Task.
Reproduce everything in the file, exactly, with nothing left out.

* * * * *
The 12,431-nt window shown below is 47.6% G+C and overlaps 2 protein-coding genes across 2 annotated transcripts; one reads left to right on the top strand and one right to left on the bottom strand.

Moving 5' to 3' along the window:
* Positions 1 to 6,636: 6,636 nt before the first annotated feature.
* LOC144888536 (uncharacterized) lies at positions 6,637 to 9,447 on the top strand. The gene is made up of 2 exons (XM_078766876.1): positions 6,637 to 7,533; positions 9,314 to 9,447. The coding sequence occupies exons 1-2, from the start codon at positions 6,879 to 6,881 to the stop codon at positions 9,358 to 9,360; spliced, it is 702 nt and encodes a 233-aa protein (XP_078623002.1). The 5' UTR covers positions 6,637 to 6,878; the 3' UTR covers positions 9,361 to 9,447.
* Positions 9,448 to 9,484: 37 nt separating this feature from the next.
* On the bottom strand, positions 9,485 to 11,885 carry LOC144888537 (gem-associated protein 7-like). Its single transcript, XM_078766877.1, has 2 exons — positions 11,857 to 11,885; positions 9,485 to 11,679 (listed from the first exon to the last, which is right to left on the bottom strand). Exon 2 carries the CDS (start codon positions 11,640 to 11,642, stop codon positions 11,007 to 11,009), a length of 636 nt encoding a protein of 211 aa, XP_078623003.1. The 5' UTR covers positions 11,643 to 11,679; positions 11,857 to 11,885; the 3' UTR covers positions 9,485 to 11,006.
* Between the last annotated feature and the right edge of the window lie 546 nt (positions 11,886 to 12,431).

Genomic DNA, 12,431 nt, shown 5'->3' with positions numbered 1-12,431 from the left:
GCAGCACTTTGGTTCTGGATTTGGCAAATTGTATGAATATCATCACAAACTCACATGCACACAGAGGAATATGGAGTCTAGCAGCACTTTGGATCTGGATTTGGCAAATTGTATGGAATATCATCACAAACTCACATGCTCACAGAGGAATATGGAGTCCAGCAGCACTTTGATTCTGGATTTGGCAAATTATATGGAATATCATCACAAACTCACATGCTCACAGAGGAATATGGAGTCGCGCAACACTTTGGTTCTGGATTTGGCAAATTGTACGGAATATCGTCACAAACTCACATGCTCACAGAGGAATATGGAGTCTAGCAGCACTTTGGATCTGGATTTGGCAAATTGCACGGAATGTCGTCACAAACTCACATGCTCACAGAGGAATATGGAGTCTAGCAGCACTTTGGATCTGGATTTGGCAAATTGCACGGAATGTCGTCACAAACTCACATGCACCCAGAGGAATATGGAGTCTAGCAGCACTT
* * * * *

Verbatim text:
The 12,431-nt window shown below is 47.6% G+C and overlaps 2 protein-coding genes across 2 annotated transcripts; one reads left to right on the top strand and one right to left on the bottom strand.

Moving 5' to 3' along the window:
* Positions 1 to 6,636: 6,636 nt before the first annotated feature.
* LOC144888536 (uncharacterized) lies at positions 6,637 to 9,447 on the top strand. The gene is made up of 2 exons (XM_078766876.1): positions 6,637 to 7,533; positions 9,314 to 9,447. The coding sequence occupies exons 1-2, from the start codon at positions 6,879 to 6,881 to the stop codon at positions 9,358 to 9,360; spliced, it is 702 nt and encodes a 233-aa protein (XP_078623002.1). The 5' UTR covers positions 6,637 to 6,878; the 3' UTR covers positions 9,361 to 9,447.
* Positions 9,448 to 9,484: 37 nt separating this feature from the next.
* On the bottom strand, positions 9,485 to 11,885 carry LOC144888537 (gem-associated protein 7-like). Its single transcript, XM_078766877.1, has 2 exons — positions 11,857 to 11,885; positions 9,485 to 11,679 (listed from the first exon to the last, which is right to left on the bottom strand). Exon 2 carries the CDS (start codon positions 11,640 to 11,642, stop codon positions 11,007 to 11,009), a length of 636 nt encoding a protein of 211 aa, XP_078623003.1. The 5' UTR covers positions 11,643 to 11,679; positions 11,857 to 11,885; the 3' UTR covers positions 9,485 to 11,006.
* Between the last annotated feature and the right edge of the window lie 546 nt (positions 11,886 to 12,431).

Genomic DNA, 12,431 nt, shown 5'->3' with positions numbered 1-12,431 from the left:
GCAGCACTTTGGTTCTGGATTTGGCAAATTGTATGAATATCATCACAAACTCACATGCACACAGAGGAATATGGAGTCTAGCAGCACTTTGGATCTGGATTTGGCAAATTGTATGGAATATCATCACAAACTCACATGCTCACAGAGGAATATGGAGTCCAGCAGCACTTTGATTCTGGATTTGGCAAATTATATGGAATATCATCACAAACTCACATGCTCACAGAGGAATATGGAGTCGCGCAACACTTTGGTTCTGGATTTGGCAAATTGTACGGAATATCGTCACAAACTCACATGCTCACAGAGGAATATGGAGTCTAGCAGCACTTTGGATCTGGATTTGGCAAATTGCACGGAATGTCGTCACAAACTCACATGCTCACAGAGGAATATGGAGTCTAGCAGCACTTTGGATCTGGATTTGGCAAATTGCACGGAATGTCGTCACAAACTCACATGCACCCAGAGGAATATGGAGTCTAGCAGCACTT